Orthodontics professionals constantly seek new, innovative ways to correct their clients’ teeth. Invisalign aligners, an approach to smile correction that is less invasive than traditional metal braces, has become a popular choice for many in recent years, according to Align Technology, the maker of Invisalign.
Invisalign uses a custom-fit plastic tray to correct crooked teeth. A new tray is introduced every month or so to keep aligning the teeth to the desired placement. This type of smile correction avoids the use of any metal or ceramic braces.
Orthodontist Scott Nord of Nord Orthodontics researched Invisalign aligners for his master’s thesis.
“Invisalign has added a great option for patients who desire an aesthetic alternative to braces,” Nord said. “As they have improved the technology, we can do so much more with Invisalign than we used to be able to do.”
The New York Times recently published an article stating more and more teenagers are starting to choose Invisalign aligners over metal braces. Align Technology reports covering 2013 to 2017 show sales to teenagers increased from approximately 100,000 to over 235,000.
Nord said there are benefits to both Invisalign aligners and traditional braces, depending on what a patient wants or needs. He said metal braces are more effective for complex teeth issues and are permanently attached for the duration of smile correction.
Nord added there can be benefits to Invisalign aligners and similar options. He said Invisalign aligners are not as noticeable, and clients might choose them over traditional metal braces for aesthetic reasons.
“Aligners are changed every 7-14 days so they are a series of smaller adjustments versus braces which have larger adjustments which last about six weeks, so they are more comfortable as far as less tooth pain,” Nord said.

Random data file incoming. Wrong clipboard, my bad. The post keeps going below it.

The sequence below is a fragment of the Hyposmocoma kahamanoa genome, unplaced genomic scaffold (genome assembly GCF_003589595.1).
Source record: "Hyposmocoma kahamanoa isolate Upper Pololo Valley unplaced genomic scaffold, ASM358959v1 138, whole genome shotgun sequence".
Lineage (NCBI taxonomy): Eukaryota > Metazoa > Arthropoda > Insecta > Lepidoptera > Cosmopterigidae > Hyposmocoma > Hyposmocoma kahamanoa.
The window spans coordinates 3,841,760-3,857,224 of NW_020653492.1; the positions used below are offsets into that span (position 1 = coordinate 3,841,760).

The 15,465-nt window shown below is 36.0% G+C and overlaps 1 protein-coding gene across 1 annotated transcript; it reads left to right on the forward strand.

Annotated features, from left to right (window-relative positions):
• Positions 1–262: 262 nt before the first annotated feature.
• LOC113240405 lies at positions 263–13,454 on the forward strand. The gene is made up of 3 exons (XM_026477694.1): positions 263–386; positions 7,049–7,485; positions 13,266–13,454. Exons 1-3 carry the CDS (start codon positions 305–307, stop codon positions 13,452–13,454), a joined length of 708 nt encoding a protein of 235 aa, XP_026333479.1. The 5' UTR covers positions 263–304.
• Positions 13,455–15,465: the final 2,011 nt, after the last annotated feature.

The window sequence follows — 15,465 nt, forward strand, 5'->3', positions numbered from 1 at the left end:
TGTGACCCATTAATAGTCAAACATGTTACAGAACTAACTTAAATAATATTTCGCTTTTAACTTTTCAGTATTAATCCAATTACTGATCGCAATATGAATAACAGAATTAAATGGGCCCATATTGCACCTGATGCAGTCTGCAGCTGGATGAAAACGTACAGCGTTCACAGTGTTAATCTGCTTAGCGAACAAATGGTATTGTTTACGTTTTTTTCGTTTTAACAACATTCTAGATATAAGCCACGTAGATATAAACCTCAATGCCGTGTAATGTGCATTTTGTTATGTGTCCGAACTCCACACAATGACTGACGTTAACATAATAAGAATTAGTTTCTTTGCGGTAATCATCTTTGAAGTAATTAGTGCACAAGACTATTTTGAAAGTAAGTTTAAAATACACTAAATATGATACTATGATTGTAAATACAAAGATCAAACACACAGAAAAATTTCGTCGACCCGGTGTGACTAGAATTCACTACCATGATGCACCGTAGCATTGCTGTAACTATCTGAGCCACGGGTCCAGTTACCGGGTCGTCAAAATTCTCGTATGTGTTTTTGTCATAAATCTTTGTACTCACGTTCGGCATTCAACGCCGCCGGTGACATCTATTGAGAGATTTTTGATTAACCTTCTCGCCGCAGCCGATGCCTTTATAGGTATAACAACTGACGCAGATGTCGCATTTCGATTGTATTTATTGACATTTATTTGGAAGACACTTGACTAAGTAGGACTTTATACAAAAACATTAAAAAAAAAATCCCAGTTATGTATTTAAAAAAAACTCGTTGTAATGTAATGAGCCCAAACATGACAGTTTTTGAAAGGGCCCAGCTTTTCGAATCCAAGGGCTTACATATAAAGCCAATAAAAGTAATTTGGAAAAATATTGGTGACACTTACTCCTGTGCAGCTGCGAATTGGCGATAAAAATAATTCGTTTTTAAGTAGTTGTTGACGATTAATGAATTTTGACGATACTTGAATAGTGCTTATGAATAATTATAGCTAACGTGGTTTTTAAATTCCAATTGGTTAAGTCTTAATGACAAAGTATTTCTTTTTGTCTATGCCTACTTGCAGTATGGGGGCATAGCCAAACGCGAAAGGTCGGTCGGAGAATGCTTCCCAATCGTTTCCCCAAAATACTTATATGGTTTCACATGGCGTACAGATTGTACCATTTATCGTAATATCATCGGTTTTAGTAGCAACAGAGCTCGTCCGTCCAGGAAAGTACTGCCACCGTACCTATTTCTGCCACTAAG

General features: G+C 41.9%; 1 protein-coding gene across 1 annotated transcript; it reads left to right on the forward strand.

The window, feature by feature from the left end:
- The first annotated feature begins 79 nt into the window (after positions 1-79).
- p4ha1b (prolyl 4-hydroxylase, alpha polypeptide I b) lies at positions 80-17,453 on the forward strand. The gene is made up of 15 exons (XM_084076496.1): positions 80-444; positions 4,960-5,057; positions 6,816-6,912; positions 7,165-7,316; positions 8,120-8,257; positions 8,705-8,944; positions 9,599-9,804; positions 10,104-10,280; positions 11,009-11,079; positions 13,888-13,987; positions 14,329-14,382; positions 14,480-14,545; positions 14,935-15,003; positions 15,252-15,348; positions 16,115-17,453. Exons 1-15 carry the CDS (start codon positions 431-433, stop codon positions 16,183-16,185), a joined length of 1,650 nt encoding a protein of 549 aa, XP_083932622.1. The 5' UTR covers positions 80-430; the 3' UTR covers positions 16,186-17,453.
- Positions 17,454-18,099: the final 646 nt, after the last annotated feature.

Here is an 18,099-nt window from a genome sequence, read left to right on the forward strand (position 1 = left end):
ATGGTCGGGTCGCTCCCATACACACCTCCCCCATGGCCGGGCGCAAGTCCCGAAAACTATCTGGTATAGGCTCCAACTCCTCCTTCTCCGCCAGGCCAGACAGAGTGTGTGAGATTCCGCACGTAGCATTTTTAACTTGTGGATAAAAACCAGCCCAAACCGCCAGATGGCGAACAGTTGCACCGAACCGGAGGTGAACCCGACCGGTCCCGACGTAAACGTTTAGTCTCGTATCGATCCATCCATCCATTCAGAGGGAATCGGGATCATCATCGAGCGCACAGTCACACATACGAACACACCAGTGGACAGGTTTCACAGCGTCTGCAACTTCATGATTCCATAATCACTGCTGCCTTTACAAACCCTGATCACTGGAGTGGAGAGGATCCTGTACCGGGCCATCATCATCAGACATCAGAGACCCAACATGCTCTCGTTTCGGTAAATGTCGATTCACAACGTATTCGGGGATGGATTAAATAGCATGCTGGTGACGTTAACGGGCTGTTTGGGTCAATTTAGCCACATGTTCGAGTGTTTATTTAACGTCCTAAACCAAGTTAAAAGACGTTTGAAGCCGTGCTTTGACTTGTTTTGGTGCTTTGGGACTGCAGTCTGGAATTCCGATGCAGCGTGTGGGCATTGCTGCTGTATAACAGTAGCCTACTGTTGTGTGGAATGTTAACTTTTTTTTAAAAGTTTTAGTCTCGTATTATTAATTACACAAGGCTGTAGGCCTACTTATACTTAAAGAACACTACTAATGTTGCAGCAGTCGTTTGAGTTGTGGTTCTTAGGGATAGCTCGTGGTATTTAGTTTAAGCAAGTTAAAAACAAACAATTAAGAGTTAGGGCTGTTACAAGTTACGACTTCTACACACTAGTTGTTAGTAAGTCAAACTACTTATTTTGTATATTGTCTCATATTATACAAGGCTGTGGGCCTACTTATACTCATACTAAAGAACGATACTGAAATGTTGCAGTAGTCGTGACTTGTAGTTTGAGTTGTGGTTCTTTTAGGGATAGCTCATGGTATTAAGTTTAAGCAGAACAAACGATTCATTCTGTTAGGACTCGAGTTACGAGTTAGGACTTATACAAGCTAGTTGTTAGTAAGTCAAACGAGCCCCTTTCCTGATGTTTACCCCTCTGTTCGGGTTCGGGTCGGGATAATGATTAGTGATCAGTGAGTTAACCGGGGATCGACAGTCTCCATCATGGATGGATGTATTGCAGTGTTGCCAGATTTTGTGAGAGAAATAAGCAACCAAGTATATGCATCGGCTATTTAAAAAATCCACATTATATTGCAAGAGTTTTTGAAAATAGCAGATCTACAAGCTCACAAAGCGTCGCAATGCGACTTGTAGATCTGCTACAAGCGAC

Nord said Invisalign aligners struggle to move teeth vertically when compared to traditional metal braces. He said it is hard for patients to have discipline to keep the trays in for at least 22 hours a day.
Nord said he has seen Invisalign grow quite a bit over the past few years. He said he has seen it be most popular with teenagers who start treatment later in junior high or high school. He said most of their friends have already had braces, and these teenagers often do not want braces in high school.
“Surprisingly, many of the younger patients who are candidates for Invisalign to whom we offer it opt for braces. Kids want to show off their braces and pick colors,” Nord said.
Depending on insurance, an Invisalign aligner solution can cost anywhere from $2,000-$5,000, according to Invisalign’s website. According to CostHelper, the average cost of metal braces in the U.S. is around $5,000.
Destinee Rhoades has had braces three times in her lifetime. She recently got her braces off. The third time around she chose traditional metal braces.
“I went into the orthodontist’s office open to any and all options for smile correction,” Rhoades said. “I was actually given three options: Invisalign, traditional metal braces and ceramic brackets. I went with the ceramic brackets, as the Invisalign option was a lot more expensive.”
Rhoades said she had heard about Invisalign aligners but her insurance covered more of the cost of traditional braces, which factored into her decision to go with ceramic braces.
Rachel Halversen said she found success using Invisalign aligners, and she is thinking about using them again after one tooth shifted out of place again. She was introduced to Invisalign aligners through her orthodontist, who actually used the top tray as a retainer after she had her braces removed.
“I liked Invisalign the first time that I had it because you couldn’t quite tell that there was anything in your mouth other than a slight lisp,” Halverson said. “I also like how it’s a process with different trays each time because tightening braces really hurt nearly every time.
Halversen said she did not wear her retainer consistently enough and her teeth have once again shifted which is why she is now considering Invisalign aligners as her option for smile correction.
“I know Invisalign would work quickly for me,” Halversen said. “I only have one slightly crooked tooth, and it would only take three or four trays to get everything all straightened up. Plus, I wouldn’t have to be a metal-mouth again.”